Farage Pitches for CPRE Voters


People who buy homes on brownfield sites in towns and cities should not have to pay stamp duty, Nigel Farage has said.

The UK Independence Party leader also said that Ukip was proposing to issue government bonds in brownfield sites to help fund building in those areas.

The measures, which are likely to be in Ukip’s general election manifesto, are part of Ukip’s plans to spare the countryside from increased development and refocus building within city boundaries.

Campaigners complain that developers are keener to build on greenfield sites around the edge of towns than shoulder the cost of building on previously developed or “brownfield” land.

This is because the soil in former industrial sites have to be cleaned up and decontaminated before work can start.

There is thought to be enough fo this brownfield land in England for between 1.5million and 2.5million new homes, a large proportion of which are in London where demand for new homes is at its highest.

Mr Farage, in a speech to the Campaign to Protect Rural England’s annual meeting, also attempted to paint Ukip as the party of the countryside in a further bid to erode Conservative support.

The Government should not subsidise decontaminating brownfield land to encourage building in urban areas. Instead there were “better and cleverer ways to do it.”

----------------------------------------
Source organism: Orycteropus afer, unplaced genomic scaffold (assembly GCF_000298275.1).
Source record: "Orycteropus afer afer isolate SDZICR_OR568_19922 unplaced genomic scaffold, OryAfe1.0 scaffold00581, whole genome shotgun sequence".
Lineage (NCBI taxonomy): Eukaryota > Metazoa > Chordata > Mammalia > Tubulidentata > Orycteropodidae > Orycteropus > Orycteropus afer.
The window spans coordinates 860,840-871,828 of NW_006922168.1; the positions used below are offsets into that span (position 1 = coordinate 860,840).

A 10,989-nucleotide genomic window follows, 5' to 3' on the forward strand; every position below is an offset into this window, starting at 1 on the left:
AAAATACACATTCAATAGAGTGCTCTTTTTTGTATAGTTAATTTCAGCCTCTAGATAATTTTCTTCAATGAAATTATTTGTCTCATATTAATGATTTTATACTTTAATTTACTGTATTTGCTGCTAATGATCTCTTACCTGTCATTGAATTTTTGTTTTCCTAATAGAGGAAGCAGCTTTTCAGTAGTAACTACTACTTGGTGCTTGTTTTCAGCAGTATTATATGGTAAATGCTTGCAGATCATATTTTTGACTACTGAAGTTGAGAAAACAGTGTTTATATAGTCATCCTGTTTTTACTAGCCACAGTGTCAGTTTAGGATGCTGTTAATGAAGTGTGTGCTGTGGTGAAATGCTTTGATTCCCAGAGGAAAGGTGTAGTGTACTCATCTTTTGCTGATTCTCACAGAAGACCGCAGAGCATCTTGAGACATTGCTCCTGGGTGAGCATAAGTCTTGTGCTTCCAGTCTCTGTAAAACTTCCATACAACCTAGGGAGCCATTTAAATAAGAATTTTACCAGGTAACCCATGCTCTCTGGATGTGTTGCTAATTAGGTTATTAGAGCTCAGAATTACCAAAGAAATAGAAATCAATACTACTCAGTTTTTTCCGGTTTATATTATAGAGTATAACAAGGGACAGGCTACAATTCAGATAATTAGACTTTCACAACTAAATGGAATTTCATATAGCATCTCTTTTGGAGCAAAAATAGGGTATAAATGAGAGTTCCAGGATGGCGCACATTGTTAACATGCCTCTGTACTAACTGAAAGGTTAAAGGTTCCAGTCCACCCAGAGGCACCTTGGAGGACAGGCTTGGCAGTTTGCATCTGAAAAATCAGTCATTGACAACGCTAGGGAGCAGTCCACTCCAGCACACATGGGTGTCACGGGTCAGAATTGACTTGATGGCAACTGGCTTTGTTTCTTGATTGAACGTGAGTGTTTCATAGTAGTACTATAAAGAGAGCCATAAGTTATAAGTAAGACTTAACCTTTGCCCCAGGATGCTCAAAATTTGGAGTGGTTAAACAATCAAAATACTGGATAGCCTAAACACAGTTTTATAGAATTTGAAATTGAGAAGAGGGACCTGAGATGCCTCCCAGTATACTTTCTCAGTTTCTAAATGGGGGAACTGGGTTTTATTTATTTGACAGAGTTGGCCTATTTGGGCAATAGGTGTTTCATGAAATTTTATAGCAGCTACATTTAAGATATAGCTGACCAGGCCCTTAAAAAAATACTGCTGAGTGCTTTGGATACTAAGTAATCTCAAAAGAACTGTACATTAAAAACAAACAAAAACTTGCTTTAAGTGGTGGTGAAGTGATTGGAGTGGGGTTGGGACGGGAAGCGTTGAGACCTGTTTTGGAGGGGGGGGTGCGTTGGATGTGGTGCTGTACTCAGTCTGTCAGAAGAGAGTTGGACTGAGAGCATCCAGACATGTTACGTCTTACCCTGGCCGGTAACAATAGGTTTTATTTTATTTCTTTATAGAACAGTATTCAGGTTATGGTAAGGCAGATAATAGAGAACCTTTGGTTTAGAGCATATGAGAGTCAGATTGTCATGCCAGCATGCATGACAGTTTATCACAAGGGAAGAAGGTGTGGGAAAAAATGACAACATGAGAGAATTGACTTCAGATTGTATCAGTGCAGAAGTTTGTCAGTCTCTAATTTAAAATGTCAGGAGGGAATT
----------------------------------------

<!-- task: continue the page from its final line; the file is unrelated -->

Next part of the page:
Mr Farage said the Government should set out a register for brownfield sites and then make it cheaper for people to buy homes built there.

He said: “What we need to do is give the developers some incentives – how about the elimination of stamp duty on homes that are built on brownfield sites. That would help wouldn’t it?”

Stamp duty land tax is charged on land and property transactions in the UK, increasing from one per cent of the value of properties worth between £125,000 and £250,000 to seven per cent of the value of homes worth more than £2million.

Another idea was to remove corporation tax from developers who build on brownfield sites. He said: “How about giving developers a corporation tax holiday. We could do it for three years or five years.

“But boy if you say to companies ‘Here is a 20 per cent reduction in your corporation tax’ I think that would encourage them to go there as well.”

Mr Farage also said that he wanted to examine whether the Government could issue “brownfield bonds” to raise funds to clean up brownfield sites.

He said: “The specific purpose of those bonds would be to try to clear up these areas, to try to make it easier for the developers.”

Mr Farage made clear that Ukip was planning to exploit unease among traditional Tory supporters over the National Planning Policy Framework, which relaxed planning rules when it was introduced in 2012.

Mr Farage said there had been “huge upset and distress” that the National Planning Policy Framework can over-ride the will of local councils over planning issues.

He said: “Many people who are fighting planning applications that they believe to be inappropriate now feel pretty impotent on the issue.”

Ukip would introduce Swiss-style referendums to give local people a say over contested planning decisions.

He said: “Planning is one of those areas where from time to time a county may well call a referendum.

“There are some who say that if you give people this ability or this power they will oppose absolutely all forms of progress but that is not true.

“People are more intelligent than that. If somebody did call a referendum on a big brownfield site I suspect most of the population would say ‘actually this is rather a good idea’.”

Mr Farage said that they would provide a boost for town centres adding that many had been choked off by nearby shopping centres. “I hate shopping centres,” he said.


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